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Celebrate your freedom to read during Banned Books Week

by Laura Gleason on 2019-09-26T18:01:00-06:00 in Literature and Literary Criticism, Library Science, Education, History | Comments

This Tuesday, Darcie Hancock – who works in the circulation department at the library – found an inscription note dated Aug. 2, 1974 inside a book titled, “The fear of the word: Censorship and sex” that states:

Photo of Eli M. Oboler “To the ISU Library,
where, I hope, the only word
to be afraid of is censorship –“

Eli M. Oboler, University Librarian, ISU

The State Board of Education renamed the Idaho State University Library on the campus in Pocatello to “Eli M. Oboler Library” to honor head librarian Eli Martin Oboler (1915-1983) for his scholarly achievements in intellectual freedom and visionary leadership in the construction of the library building.  The Idaho State University Libraries have a proud heritage of supporting research and intellectual freedom, pioneered by the prolific work of Mr. Oboler. He is internationally renowned for his tenacious voice against censorship and, during his lifetime, published over 200 books, articles, essays, columns, letters and poems. Mr. Oboler actively engaged with the Idaho Library Association, the Pacific Northwest Library Association, and the American Library Association (ALA). In honor of Mr. Oboler, the ALA’s Intellectual Freedom Round Table created the Eli M. Oboler Award, a biennial award for an outstanding publication regarding intellectual freedom (Who? 2019).

Banning or challenging the access to books, library materials and services remains prevalent in the United States, typically initiated by well-meaning parents or community members who may feel that specific content is inappropriate or unorthodox for readers (McMahon). In 2018, 483 book challenges and 347 challenges to materials and services were recorded by the ALA Office for Intellectual Freedom.

There are benefits to reading banned books. Readers find characters that they can relate to in books of all kinds. Readers vicariously experience situations that can help them emotionally navigate elements of their own lives. Reading banned books is a terrific way to begin conversations about controversial topics (McMahon, 2019). The diversity of ideas and their expressions helps the development of analytical thinking and learning through discovery.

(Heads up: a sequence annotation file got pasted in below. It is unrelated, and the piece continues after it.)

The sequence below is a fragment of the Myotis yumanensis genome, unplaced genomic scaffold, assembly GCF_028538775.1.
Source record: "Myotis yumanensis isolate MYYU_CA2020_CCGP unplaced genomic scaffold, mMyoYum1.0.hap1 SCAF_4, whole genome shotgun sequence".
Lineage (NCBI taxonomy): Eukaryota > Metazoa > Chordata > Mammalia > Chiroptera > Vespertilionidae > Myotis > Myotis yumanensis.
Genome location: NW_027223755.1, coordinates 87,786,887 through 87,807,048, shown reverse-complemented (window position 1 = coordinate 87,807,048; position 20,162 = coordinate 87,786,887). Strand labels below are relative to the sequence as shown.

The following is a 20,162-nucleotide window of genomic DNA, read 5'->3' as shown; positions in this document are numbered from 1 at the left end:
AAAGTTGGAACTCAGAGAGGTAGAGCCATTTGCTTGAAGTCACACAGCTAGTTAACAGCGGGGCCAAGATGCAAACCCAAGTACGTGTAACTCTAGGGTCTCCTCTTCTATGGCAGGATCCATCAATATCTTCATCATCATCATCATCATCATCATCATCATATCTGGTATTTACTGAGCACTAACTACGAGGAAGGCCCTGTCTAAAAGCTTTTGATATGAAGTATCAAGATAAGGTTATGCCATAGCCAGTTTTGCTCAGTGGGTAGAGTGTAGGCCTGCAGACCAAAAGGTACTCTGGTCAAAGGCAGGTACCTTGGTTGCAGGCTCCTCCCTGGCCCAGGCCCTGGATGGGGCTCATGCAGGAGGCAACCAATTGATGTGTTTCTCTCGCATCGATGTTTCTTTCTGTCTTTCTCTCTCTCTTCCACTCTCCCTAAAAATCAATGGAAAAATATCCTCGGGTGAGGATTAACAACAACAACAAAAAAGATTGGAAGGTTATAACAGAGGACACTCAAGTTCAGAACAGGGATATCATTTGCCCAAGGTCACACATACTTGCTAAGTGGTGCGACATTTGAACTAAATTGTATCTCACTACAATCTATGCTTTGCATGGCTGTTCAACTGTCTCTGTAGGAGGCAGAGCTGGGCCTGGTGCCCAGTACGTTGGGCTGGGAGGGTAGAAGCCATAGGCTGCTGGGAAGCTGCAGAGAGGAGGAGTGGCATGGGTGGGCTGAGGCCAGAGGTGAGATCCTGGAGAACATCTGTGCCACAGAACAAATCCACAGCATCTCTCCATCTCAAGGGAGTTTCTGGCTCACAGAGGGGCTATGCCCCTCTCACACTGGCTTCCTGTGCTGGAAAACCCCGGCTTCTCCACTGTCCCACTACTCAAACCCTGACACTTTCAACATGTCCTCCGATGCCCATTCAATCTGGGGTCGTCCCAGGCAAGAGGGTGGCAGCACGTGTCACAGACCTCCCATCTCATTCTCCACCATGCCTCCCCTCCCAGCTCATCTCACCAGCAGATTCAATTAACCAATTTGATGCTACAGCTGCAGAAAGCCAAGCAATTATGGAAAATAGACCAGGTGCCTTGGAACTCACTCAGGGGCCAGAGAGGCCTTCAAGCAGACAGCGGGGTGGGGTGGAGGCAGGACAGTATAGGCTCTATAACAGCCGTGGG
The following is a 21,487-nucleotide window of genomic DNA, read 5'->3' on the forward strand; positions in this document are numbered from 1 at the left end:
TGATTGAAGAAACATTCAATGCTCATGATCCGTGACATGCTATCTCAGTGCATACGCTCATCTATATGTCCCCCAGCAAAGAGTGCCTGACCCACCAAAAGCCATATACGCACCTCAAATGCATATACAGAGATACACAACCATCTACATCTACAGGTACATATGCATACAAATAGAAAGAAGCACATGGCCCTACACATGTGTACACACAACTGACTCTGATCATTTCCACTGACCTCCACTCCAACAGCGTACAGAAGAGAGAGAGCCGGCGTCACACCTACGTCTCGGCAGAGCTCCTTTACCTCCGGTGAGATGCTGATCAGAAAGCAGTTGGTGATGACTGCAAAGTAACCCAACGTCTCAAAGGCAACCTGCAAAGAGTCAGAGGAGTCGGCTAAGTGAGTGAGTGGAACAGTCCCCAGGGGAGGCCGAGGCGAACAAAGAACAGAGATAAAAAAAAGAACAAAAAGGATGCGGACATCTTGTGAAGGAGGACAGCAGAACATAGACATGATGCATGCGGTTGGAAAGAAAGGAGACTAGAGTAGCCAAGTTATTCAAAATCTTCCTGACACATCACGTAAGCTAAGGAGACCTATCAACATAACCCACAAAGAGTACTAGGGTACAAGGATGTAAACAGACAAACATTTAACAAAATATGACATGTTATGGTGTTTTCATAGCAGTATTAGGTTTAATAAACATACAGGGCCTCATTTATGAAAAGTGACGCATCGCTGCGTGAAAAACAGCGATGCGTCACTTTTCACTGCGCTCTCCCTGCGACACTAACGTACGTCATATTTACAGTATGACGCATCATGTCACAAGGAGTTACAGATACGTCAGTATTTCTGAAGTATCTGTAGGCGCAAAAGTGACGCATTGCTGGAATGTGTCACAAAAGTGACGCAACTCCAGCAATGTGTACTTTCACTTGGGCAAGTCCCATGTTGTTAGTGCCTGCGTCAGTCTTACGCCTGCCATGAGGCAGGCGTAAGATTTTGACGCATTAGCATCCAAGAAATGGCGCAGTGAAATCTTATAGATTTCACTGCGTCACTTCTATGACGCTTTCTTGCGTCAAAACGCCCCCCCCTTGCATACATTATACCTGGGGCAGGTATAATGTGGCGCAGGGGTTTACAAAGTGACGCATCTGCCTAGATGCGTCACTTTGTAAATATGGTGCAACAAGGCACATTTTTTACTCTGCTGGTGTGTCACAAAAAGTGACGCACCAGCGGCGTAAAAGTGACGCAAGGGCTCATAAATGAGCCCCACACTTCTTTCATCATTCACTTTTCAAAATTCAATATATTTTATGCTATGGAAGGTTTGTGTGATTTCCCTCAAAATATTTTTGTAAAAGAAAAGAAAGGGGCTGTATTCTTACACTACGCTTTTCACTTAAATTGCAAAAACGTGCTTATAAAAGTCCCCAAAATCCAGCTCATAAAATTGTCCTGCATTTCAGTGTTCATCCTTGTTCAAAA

The expression of ideas and the freedom to seek out information is crucial to academic success and the infrastructure of intellectual freedom. During the last week of September each year, librarians, educators, authors, publishers and readers take part in supporting Banned Books Week, an annual event spearheaded by the ALA Office for Intellectual Freedom. "Censorship leaves us in the dark: Keep the light on" is this year's Banned Books Week theme, which Mr. Oboler would have undoubtedly promoted!

From September 22 – 28, 2019, libraries, schools and universities across the nation are taking part in Banned Books Week activities to raise awareness about the practice of censorship. We invite you to celebrate your freedom to read and the legacy of Mr. Oboler by reading banned books, investigating the causes of censorship, and learning about the history of Banned Books Week. You can also show your support by visiting Eli M. Oboler Library and perusing some of his works displayed by the front entrance. If you would like additional help finding books and article, please ask any of our library staff or faculty members. We are here for you! Students and the community of Idaho State University are our number one focus.

For fun, enter our Banned Books Week challenge! Pick up a coloring page at the Eli M. Oboler Library or download it (PDF) and hand it back in to the front desk, where proudly displayed is a portrait of Mr. Oboler.  Enter the contest and visit the library’s Facebook page for your chance to vote! Amazon gift cards will be awarded for the top three entries. 

- Outreach Committee | Social Media Team
  University Libraries
  Idaho State University

If you would like to report concerns about censorship, call 1-800-545-2433, ext. 4226, or fill out this online form.

 

References

Banned Books Week (September 22-28, 2019): Advocacy, legislation and issues. (2019). American Library Association. Retrieved from http://www.ala.org/advocacy/bbooks/banned

Eli. M. Oboler Memorial Award. (2019). American Library Association. Retrieved from: http://www.ala.org/Template.cfm?Section=Awards17&template=/ContentManagement/ContentDisplay.cfm&ContentID=33573

McMahon, R. (2019, August 8). Why your kid should read banned books? Common Sense Media. Retrieved from https://www.commonsensemedia.org/blog/why-your-kid-should-read-banned-books

Who was Eli M. Oboler? (2019). Eli M Oboler: LibGuides at Idaho State University Libraries.. Retrieved from http://isu.libguides.com/elimoboler


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